Citrus oil may help relieve dry mouth symptoms caused by radiation therapy in head and neck cancer

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According to a new study by Stanford University School of Medicine, a compound found in citrus oil may help relieve dry mouth symptoms caused by radiation therapy in head and neck cancer patients. The oil cells of citrus peel are rich in essential oils, about 0.5% to 2% of the fresh weight of the peel. The main ingredient of citrus essential oil is d-limonene (d-Limonene), and the main role for radioactive dry mouth is d-limonene.

This compound, called d-limonene, protects saliva cells of mice exposed to radiation therapy without weakening the effects of radiation on tumors. Researchers led by Julie Saiki have also shown that oral d-limonene can be transported to the salivary glands of the body. A series of experiments with mouse cells exposed to radiation showed that d-limonene reduced the concentration of aldehydes in adult and salivary stem and progenitor cells. Even when cells are treated for several weeks after radiation exposure, d-limonene can still improve its recovery ability, repair glandular structure and produce saliva. Mice receiving d-limonene and exposed to radiation also produced more saliva than mice not receiving d-limonene and exposed to radiation.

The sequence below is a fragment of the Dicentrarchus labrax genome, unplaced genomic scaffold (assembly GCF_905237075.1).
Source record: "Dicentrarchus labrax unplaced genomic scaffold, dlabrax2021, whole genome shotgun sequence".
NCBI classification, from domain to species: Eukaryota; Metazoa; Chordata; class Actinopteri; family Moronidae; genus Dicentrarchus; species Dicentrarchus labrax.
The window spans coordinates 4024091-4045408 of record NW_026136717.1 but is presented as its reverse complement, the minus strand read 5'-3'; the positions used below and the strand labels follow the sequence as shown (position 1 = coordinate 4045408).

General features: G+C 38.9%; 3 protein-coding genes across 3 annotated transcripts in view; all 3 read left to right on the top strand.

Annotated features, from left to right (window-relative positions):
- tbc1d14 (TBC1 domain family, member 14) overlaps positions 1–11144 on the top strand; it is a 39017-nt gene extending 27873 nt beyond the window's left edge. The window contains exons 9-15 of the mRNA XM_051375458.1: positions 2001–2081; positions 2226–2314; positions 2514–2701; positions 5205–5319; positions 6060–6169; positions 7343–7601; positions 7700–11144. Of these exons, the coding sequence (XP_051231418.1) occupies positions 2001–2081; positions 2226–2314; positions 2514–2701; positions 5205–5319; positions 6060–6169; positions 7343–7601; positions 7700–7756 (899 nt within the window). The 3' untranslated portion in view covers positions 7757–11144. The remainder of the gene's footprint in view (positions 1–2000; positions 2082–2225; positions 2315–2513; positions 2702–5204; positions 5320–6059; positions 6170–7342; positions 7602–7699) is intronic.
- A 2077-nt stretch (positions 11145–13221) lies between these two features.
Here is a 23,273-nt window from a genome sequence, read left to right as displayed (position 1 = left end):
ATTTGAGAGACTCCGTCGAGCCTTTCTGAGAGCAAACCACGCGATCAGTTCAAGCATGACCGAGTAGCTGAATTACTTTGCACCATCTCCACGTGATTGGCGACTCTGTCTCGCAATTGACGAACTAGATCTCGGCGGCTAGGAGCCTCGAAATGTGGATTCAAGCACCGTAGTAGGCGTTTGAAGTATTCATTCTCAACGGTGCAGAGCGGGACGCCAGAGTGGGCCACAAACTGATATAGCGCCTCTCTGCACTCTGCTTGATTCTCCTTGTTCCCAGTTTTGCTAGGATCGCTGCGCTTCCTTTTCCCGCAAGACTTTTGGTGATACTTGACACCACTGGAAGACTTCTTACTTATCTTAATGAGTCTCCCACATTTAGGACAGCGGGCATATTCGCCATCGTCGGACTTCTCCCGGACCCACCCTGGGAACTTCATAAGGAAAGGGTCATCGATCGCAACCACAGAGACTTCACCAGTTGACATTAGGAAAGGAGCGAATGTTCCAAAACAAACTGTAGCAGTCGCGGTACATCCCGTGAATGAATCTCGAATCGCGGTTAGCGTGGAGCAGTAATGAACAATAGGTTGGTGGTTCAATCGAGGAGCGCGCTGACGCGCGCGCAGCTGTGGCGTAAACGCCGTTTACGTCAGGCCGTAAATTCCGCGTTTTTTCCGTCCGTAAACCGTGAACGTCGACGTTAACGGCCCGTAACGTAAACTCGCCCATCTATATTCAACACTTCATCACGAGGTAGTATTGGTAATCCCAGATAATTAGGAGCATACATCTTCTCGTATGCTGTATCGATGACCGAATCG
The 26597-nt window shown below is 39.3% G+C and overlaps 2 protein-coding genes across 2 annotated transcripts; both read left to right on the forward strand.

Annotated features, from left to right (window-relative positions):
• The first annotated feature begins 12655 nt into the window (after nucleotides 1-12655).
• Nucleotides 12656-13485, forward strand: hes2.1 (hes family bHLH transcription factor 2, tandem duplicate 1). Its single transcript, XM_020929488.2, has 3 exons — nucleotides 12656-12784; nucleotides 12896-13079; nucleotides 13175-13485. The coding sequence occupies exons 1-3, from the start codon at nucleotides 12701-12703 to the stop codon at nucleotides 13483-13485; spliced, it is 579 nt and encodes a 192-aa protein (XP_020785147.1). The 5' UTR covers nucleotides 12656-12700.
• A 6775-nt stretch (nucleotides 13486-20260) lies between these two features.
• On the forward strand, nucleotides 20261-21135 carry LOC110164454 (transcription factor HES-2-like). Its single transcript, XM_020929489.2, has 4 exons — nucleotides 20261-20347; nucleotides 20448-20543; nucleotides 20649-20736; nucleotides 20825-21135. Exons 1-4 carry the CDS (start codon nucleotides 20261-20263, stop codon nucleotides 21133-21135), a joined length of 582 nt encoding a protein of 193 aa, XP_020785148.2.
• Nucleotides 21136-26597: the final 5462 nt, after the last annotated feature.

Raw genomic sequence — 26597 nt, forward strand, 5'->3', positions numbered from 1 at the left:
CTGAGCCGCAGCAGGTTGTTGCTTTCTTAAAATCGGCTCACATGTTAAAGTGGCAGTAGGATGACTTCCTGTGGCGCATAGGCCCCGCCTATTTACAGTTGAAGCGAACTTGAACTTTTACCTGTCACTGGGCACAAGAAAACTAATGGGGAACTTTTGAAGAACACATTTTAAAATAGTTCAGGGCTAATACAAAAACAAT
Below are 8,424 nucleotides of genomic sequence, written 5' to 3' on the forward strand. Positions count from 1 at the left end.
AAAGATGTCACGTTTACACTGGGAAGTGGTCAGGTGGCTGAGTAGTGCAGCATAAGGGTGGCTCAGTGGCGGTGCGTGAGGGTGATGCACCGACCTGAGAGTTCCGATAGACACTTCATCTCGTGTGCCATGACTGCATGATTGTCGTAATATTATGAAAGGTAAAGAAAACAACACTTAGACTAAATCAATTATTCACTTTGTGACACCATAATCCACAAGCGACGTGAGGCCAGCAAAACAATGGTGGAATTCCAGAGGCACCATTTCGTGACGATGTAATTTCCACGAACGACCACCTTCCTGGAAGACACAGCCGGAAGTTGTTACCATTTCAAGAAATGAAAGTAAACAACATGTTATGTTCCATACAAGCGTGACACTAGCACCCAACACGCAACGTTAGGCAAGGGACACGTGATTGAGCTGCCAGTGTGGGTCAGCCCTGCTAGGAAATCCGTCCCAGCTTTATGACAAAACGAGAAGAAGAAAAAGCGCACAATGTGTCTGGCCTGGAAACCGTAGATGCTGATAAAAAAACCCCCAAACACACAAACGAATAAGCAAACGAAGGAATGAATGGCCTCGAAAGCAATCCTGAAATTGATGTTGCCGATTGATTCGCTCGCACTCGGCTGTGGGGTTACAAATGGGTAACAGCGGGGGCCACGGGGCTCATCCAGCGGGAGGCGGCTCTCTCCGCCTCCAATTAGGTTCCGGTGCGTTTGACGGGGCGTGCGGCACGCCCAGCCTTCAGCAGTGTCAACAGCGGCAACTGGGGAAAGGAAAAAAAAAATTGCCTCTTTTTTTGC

About 40% of head and neck cancer patients undergoing radiotherapy suffer from xerostomia, which is not only uncomfortable, but also makes it difficult for patients to speak and swallow, and it is more likely to suffer from mouth pain or tooth decay, and in some cases Can cause tooth loss. Moreover, although there may be some recovery in the first few years after treatment, once saliva becomes impaired, it will usually be affected for life. Subsequent research is ongoing, and if it works, the drug will be used safely to prevent dry mouth in the long-term and make it easier for patients to tolerate radiation therapy after treatment and improve the quality of life.


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